Dunsdon contains probably the single most important example in England of a type of pasture known locally as Culm Grassland. Culm Grassland is a marshy, heathy vegetation that occurs over the slates and shales of the Culm Measures across north western Devon. It is a very diverse wildlife habitat, often extremely rich in wild flowers and supporting an immense range of other wildlife. Culm Grassland has declined sharply in extent since the 1970s and Dunsdon along with DWT’s other 7 Culm Nature Reserves represent an important reservoir for the wildlife of this area.

The open areas at Dunsdon are characterised by purple moor-grass, the tussocky deciduous grass which gives Culm Grassland its distinctive pale brown colour in winter. Soft and sharp-flowered rush are also abundant. Amongst this matrix of grass and rush the Nature Reserve supports 189 species of flowering plant, mosses and liverwort, though more lower plants remain to be recorded. Amongst the flowering plants are meadow thistle, devil’s-bit scabious, heath spotted orchid, southern marsh orchid, black knapweed, creeping willow, meadowsweet, sneezewort, wild angelica, ragged robin, saw-wort, cross-leaved heath, bog asphodel and a variety of sedges.

The site also has some notable rare plants including lesser butterfly orchid, wavy-leaved St. John’s-wort, petty whin and whorled caraway. Some former small fields have turned back to dense wet woodland. The wet woodland and scrub is dominated by grey and eared willow with alder and birch, with pedunculate oak, hazel and ash on the hedge banks. The woods have a rich lichen flora, including the bladder-beard lichen, which drapes from the branches and is indicative of high air quality.
This rich vegetation supports an equally rich insect fauna. Twenty six butterfly species have been recorded, including a very large and nationally important population of marsh fritillary, marbled white, silver-washed fritillary (occasionally), common blue and purple hairstreak. Moths are more diverse still, though a full species list has not yet been compiled. The narrow bordered bee hawk moth has been recorded in recent years. Dragonflies and damselflies are frequent, with broad-bodied chaser, golden-ringed dragonfly, common darter and banded demoiselle being found around the wetter areas of the Bude Canal.

Other easily-overlooked invertebrate groups include Red Data Book picture-wing flies, more than a dozen hoverfly species, and eleven species of snail-killing sciomyzid flies, with many more yet to be recorded. Over 50 bird species have been recorded at Dunsdon. Breeding birds include grey heron (in a small heronry in the trees just south of the viewing platform), buzzard, sparrowhawk, skylark, song thrush, spotted flycatcher, reed bunting, tree pipit, willow warbler, garden warbler and grasshopper warbler. Winter visitors include snipe, short-eared owl and woodcock. Barn owls use the site frequently as a feeding ground, and may be seen roosting in the trees. Mammals present on the site include fox, roe deer and badgers, and the thick hedge banks and scrubby areas also support dormice, feeding on hazel and honeysuckle.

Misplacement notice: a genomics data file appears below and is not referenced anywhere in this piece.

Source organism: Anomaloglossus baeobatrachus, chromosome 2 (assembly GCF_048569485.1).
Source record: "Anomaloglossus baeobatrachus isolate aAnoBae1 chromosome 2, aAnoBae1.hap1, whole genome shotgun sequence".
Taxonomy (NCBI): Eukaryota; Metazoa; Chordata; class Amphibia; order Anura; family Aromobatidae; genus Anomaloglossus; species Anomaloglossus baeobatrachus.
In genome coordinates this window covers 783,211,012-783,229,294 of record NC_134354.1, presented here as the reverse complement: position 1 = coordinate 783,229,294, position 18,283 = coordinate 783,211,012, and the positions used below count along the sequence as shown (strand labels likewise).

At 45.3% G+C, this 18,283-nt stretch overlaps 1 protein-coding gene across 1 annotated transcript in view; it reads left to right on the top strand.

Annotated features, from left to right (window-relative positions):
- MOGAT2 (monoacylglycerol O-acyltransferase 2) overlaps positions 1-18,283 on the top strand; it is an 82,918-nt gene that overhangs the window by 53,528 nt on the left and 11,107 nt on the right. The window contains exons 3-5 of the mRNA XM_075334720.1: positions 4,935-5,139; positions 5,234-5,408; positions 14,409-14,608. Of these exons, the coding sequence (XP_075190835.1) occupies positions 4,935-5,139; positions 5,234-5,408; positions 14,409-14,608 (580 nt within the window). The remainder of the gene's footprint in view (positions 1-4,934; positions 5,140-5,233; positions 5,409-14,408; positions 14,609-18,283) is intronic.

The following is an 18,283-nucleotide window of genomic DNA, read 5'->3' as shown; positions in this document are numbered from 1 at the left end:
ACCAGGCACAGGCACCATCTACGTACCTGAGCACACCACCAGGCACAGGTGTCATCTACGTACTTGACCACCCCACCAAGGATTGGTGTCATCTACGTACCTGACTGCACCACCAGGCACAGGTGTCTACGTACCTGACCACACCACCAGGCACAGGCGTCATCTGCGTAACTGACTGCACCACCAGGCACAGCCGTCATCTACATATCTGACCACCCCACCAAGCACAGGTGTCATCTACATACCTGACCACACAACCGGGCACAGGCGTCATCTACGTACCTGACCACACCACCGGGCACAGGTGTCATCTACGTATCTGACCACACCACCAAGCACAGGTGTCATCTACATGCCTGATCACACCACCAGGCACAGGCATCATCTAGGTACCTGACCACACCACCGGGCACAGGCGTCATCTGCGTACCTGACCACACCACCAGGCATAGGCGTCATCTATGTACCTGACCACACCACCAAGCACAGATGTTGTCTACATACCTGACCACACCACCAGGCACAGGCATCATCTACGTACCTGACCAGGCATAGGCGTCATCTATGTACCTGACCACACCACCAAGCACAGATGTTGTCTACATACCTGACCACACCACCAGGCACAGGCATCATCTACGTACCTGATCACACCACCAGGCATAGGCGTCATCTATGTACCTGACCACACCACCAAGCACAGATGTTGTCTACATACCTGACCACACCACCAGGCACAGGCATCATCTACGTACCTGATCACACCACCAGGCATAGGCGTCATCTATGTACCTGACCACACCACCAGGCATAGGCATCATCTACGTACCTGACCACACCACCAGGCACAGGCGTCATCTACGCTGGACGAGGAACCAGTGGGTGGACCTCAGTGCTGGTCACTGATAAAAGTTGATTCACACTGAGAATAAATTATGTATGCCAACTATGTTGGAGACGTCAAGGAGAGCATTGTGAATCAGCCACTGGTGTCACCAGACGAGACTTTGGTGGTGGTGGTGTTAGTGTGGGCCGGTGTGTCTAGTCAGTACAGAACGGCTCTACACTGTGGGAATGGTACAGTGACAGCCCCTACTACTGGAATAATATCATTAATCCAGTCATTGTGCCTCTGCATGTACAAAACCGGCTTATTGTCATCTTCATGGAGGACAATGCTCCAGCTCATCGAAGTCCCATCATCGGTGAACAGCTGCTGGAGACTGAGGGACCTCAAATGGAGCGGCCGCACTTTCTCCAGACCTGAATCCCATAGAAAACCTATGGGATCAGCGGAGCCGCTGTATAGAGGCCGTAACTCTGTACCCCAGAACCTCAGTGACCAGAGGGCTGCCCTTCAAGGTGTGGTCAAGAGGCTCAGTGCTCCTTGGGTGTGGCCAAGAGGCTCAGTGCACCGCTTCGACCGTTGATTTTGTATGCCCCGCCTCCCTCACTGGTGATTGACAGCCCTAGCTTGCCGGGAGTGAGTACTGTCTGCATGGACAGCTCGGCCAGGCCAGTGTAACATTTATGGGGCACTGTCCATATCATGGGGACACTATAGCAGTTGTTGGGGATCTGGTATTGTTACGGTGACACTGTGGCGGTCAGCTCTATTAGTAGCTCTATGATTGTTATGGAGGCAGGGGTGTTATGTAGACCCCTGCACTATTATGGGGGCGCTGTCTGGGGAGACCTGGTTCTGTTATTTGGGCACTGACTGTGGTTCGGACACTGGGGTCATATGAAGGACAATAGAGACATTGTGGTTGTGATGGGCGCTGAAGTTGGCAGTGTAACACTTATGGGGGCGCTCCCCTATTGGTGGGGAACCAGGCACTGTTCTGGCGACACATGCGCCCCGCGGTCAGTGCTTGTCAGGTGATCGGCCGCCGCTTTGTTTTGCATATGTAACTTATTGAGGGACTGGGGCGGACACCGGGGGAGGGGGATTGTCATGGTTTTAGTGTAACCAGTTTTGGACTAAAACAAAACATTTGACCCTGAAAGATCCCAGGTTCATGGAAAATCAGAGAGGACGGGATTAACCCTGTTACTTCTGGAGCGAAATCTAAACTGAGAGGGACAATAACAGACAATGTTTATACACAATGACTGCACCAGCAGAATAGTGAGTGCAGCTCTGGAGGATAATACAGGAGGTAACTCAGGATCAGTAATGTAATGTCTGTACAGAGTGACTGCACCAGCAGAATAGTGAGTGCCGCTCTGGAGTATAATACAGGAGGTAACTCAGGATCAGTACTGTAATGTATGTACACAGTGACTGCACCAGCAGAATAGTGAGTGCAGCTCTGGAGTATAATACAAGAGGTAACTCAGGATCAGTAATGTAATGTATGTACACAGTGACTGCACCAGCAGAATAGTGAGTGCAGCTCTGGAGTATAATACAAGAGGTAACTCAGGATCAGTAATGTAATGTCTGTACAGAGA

Highlights: 26 butterfly species have been recorded here, with large numbers of marsh fritillary, marbled white, silver-washed fritillary, common blue and purple hairstreak. Other insects, such as moths, dragonflies, damselflies are all abundant here.
Birds: Grey heron, skylark, song thrush, buzzard, sparrowhawk, spotted flycatcher, reed bunting, tree pipit, willow warbler, garden warbler and grasshopper warbler all breed on the reserve. Snipe, short-eared owl and woodcock are all regular visitors. Barn owls use the site frequently as a feeding ground, and may be seen roosting in the trees.
Mammals: Fox, roe deer and badgers and dormice all occur on the reserve.
Location: Dunsdon lies about 6 miles east of Bude. The entrance to the Nature Reserve is just before Gains Cross. Grid reference: SS302080.
The pasture is grazed with hardy cattle from late summer to early autumn, and is burned (swaled) in the winter months. The swaling removes the dead grass each season, allowing the delicate plants to persist, and the grazing keeps the vigorous grasses in check while maintaining a diverse structure to the sward.

Disabled Access
A boardwalk runs from the car park, under the trees to a viewing platform overlooking a Culm field. Here you will find information boards.
There is plenty of parking once through the large gate accessing the reserve. Note that the parking area surface has large stone chippings although you can usually park right next to the boardwalk. The nearest public facilities are in the towns of Holsworthy or Bude. There is a good garden centre (Brooks Nursery) on the road to Bude with cafe and disabled facilities.
• Easy access path length: 400m, linear
Taken from the Devon Wildlife Trust and Wildlife Extra

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